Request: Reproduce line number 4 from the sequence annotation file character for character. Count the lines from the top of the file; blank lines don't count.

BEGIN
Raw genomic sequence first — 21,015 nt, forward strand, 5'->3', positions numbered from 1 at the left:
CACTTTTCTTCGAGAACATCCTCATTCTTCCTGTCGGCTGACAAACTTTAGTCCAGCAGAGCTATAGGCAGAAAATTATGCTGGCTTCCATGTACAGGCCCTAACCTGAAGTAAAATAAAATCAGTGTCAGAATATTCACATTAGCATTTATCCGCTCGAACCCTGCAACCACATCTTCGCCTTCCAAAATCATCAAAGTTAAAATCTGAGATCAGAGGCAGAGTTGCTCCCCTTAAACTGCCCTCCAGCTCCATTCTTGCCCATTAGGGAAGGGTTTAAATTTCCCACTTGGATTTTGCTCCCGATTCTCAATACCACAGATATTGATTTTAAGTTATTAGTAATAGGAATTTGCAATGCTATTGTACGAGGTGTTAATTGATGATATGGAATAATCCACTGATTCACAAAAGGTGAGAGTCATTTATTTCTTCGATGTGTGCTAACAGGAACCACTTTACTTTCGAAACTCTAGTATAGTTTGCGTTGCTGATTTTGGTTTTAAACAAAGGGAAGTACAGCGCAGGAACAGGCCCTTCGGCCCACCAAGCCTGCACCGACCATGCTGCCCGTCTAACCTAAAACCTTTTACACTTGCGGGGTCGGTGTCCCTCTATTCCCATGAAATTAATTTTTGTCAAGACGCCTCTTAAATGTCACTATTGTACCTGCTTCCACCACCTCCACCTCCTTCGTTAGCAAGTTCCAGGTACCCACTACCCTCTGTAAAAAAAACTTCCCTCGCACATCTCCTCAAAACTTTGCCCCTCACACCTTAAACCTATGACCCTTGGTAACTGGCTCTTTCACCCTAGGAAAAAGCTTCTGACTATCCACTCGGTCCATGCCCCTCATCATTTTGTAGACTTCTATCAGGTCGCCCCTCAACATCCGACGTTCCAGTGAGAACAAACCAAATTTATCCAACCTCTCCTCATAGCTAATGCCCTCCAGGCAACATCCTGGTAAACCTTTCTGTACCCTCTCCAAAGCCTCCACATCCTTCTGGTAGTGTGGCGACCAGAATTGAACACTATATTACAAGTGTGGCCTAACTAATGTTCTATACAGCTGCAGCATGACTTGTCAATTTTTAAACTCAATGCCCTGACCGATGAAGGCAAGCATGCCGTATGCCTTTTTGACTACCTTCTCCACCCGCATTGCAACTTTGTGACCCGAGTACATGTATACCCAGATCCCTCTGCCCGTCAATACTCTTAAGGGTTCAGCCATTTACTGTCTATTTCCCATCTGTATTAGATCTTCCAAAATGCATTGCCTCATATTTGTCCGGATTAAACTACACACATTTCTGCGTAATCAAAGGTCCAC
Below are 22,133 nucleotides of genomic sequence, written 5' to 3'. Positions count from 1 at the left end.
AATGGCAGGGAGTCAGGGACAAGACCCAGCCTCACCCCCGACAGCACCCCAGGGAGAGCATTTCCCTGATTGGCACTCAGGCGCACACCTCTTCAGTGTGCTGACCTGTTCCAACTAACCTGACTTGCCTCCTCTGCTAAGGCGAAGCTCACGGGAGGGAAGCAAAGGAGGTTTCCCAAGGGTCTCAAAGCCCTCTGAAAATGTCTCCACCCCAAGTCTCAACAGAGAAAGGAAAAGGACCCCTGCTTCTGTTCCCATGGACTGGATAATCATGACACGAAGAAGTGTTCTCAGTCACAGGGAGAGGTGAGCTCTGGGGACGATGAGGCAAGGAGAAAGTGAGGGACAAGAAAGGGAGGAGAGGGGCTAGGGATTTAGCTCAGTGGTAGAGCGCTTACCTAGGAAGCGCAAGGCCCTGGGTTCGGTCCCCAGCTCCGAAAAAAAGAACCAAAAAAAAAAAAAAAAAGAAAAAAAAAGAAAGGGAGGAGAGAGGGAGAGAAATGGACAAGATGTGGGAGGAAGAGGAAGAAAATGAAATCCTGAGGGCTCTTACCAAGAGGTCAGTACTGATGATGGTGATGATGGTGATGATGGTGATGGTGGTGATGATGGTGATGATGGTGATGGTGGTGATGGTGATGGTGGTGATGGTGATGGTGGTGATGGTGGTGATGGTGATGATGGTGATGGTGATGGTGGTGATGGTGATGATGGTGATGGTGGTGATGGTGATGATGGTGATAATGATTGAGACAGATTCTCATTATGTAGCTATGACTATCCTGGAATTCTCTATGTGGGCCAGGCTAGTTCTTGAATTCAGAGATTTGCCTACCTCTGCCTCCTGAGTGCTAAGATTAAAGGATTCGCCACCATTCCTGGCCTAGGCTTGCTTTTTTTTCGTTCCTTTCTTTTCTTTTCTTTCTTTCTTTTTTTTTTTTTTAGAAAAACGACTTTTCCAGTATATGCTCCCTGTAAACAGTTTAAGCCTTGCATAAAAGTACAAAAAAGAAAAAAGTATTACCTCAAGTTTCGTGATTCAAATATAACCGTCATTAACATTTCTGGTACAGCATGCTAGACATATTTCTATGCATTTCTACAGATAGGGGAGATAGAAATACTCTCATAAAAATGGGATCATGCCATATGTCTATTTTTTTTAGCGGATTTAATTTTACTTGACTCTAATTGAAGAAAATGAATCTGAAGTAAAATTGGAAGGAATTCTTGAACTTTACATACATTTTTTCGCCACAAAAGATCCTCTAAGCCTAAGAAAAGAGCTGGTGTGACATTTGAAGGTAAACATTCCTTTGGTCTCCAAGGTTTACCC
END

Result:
AATGGCAGGGAGTCAGGGACAAGACCCAGCCTCACCCCCGACAGCACCCCAGGGAGAGCATTTCCCTGATTGGCACTCAGGCGCACACCTCTTCAGTGTGCTGACCTGTTCCAACTAACCTGACTTGCCTCCTCTGCTAAGGCGAAGCTCACGGGAGGGAAGCAAAGGAGGTTTCCCAAGGGTCTCAAAGCCCTCTGAAAATGTCTCCACCCCAAGTCTCAACAGAGAAAGGAAAAGGACCCCTGCTTCTGTTCCCATGGACTGGATAATCATGACACGAAGAAGTGTTCTCAGTCACAGGGAGAGGTGAGCTCTGGGGACGATGAGGCAAGGAGAAAGTGAGGGACAAGAAAGGGAGGAGAGGGGCTAGGGATTTAGCTCAGTGGTAGAGCGCTTACCTAGGAAGCGCAAGGCCCTGGGTTCGGTCCCCAGCTCCGAAAAAAAGAACCAAAAAAAAAAAAAAAAAGAAAAAAAAAGAAAGGGAGGAGAGAGGGAGAGAAATGGACAAGATGTGGGAGGAAGAGGAAGAAAATGAAATCCTGAGGGCTCTTACCAAGAGGTCAGTACTGATGATGGTGATGATGGTGATGATGGTGATGGTGGTGATGATGGTGATGATGGTGATGGTGGTGATGGTGATGGTGGTGATGGTGATGGTGGTGATGGTGGTGATGGTGATGATGGTGATGGTGATGGTGGTGATGGTGATGATGGTGATGGTGGTGATGGTGATGATGGTGATAATGATTGAGACAGATTCTCATTATGTAGCTATGACTATCCTGGAATTCTCTATGTGGGCCAGGCTAGTTCTTGAATTCAGAGATTTGCCTACCTCTGCCTCCTGAGTGCTAAGATTAAAGGATTCGCCACCATTCCTGGCCTAGGCTTGCTTTTTTTTCGTTCCTTTCTTTTCTTTTCTTTCTTTCTTTTTTTTTTTTTTAGAAAAACGACTTTTCCAGTATATGCTCCCTGTAAACAGTTTAAGCCTTGCATAAAAGTACAAAAAAGAAAAAAGTATTACCTCAAGTTTCGTGATTCAAATATAACCGTCATTAACATTTCTGGTACAGCATGCTAGACATATTTCTATGCATTTCTACAGATAGGGGAGATAGAAATACTCTCATAAAAATGGGATCATGCCATATGTCTATTTTTTTTAGCGGATTTAATTTTACTTGACTCTAATTGAAGAAAATGAATCTGAAGTAAAATTGGAAGGAATTCTTGAACTTTACATACATTTTTTCGCCACAAAAGATCCTCTAAGCCTAAGAAAAGAGCTGGTGTGACATTTGAAGGTAAACATTCCTTTGGTCTCCAAGGTTTACCC